• Glenn December 13, 2014, 8:02 pm

    “You ask why I believe that crime outstrips the socio-economic factor.”

    Well not exactly (or at least, not simply that). You claimed, using an example, that actually there wasn’t any real explanation of crime to be found in poverty. And next you said that the disparity of crime rates outstripped the socio-economic differences, as though we do know what the impact on crime of socio-economic factors is after all, and we also know that crime rates outstrip those factors. This doesn’t seem like a coherent collection of claims. The explanation you now offer, with respect, is too shallow to consider: “Average black income is considerably lower than white income, but it’s not 6-7-9-10 times lower, it’s more around 40-50% lower.” But who says there’s a linear relationship of income to crime? I did not dig up any demonstration of the association between poverty and crime here, I merely appealed to it.

    I continue to basically ignore, with respect, your language of “playing the racism card.”

    I understand the rhetorical pleasure had by calling another person’s claims “errors” to be corrected, but you are mistaken in the example of Mr Garner. Eric Garner was choked to death. You have described some of the results of him being choked, and used that to justify the claim that he wasn’t choked to death. With respect, that is absurd. What is more, you are wrong to say that a person who is being choked cannot call out “I can’t breathe.” Choking makes it very hard to inhale, but not as hard to exhale. You may wish to introduce the word “scream” to make it sound like Mr Garner, while he was being choked, was making loud noises, freely breathing. That is not true, however. I have supplied the video footage, which you may review if you wish. The NYPD Patrol guide, which was quoted in the video, defines a choke hold, and under that definition, the video is absolute proof that a choke hold was used. It is cynical to say that Eric Garner’s health was such that he was much more vulnerable to this treatment than a healthier person would be. That may be true but is not morally relevant.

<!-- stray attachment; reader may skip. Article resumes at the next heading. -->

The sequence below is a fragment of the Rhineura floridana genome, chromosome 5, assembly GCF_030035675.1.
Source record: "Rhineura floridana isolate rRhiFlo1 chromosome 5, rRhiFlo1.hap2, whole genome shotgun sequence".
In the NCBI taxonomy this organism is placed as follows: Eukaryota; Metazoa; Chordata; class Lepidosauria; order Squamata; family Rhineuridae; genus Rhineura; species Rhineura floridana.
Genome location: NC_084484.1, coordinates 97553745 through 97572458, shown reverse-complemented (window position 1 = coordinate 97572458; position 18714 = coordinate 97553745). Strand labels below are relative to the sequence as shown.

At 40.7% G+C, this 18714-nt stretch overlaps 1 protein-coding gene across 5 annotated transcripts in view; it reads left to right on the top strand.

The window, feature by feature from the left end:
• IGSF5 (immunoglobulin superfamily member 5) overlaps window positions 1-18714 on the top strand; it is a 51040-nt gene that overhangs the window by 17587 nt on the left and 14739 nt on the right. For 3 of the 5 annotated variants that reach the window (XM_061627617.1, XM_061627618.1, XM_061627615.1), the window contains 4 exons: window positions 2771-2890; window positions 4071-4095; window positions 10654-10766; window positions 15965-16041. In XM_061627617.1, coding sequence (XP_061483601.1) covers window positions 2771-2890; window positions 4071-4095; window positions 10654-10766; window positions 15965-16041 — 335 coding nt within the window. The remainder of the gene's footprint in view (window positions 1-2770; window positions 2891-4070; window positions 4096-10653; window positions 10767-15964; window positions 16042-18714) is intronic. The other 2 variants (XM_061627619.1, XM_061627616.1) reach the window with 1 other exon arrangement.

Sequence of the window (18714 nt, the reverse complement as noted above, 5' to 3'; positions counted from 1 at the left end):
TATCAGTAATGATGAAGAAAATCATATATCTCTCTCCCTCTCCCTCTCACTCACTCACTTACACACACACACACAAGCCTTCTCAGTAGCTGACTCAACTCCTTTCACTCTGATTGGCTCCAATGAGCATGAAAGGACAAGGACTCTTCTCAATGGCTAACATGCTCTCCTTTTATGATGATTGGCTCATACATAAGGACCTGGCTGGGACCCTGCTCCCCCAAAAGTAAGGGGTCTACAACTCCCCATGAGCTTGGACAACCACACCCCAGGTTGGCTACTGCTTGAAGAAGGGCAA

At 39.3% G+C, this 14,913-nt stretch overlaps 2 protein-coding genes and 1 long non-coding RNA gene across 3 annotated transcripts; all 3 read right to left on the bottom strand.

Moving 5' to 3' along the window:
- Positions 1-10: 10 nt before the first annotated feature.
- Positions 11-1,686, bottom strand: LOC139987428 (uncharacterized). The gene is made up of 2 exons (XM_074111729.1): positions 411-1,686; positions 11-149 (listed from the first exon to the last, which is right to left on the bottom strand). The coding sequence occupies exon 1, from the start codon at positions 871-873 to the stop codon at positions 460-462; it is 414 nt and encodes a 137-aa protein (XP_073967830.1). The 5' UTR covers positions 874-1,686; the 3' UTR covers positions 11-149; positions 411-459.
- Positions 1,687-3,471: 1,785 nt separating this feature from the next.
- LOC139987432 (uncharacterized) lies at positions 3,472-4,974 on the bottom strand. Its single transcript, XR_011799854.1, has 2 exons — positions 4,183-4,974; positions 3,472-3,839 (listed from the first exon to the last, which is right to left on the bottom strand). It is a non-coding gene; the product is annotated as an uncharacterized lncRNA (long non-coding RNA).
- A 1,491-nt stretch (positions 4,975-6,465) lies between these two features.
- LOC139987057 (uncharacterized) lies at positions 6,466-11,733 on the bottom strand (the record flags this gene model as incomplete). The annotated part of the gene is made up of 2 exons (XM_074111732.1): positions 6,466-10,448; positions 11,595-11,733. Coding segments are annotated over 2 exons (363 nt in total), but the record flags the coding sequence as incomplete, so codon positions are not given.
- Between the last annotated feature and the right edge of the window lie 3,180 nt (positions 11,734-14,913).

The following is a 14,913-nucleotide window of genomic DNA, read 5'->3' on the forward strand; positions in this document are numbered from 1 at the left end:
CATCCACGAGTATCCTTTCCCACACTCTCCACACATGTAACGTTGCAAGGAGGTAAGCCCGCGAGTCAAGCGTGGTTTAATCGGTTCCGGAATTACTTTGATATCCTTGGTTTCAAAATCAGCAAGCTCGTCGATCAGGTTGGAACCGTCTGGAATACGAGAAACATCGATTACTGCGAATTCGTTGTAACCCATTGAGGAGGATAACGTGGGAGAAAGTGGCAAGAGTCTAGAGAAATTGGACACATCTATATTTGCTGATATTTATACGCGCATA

So with due respect, you are saying things contrary to fact. Eric Garner was choked to death by a police officer, even though he made it clear that he could not breathe. He said it 11 times. The officer choked him and killed him. As you know, the medical examiner ruled his death a homicide by one person or multiple persons.

    We’re entitled (within limits) to our opinion of what the facts suggest. But you don’t get your own version of the facts.

  • Johnny December 13, 2014, 8:02 pm


    The study is no longer free and I have no way to access it but the results weren’t the only difference, the methodology was different (as in, superior) too. For example, the study I cited used actual cops. Plant and Peruche used undergrads, as did Correll. So the studies you cite don’t actually study police bias in shootings.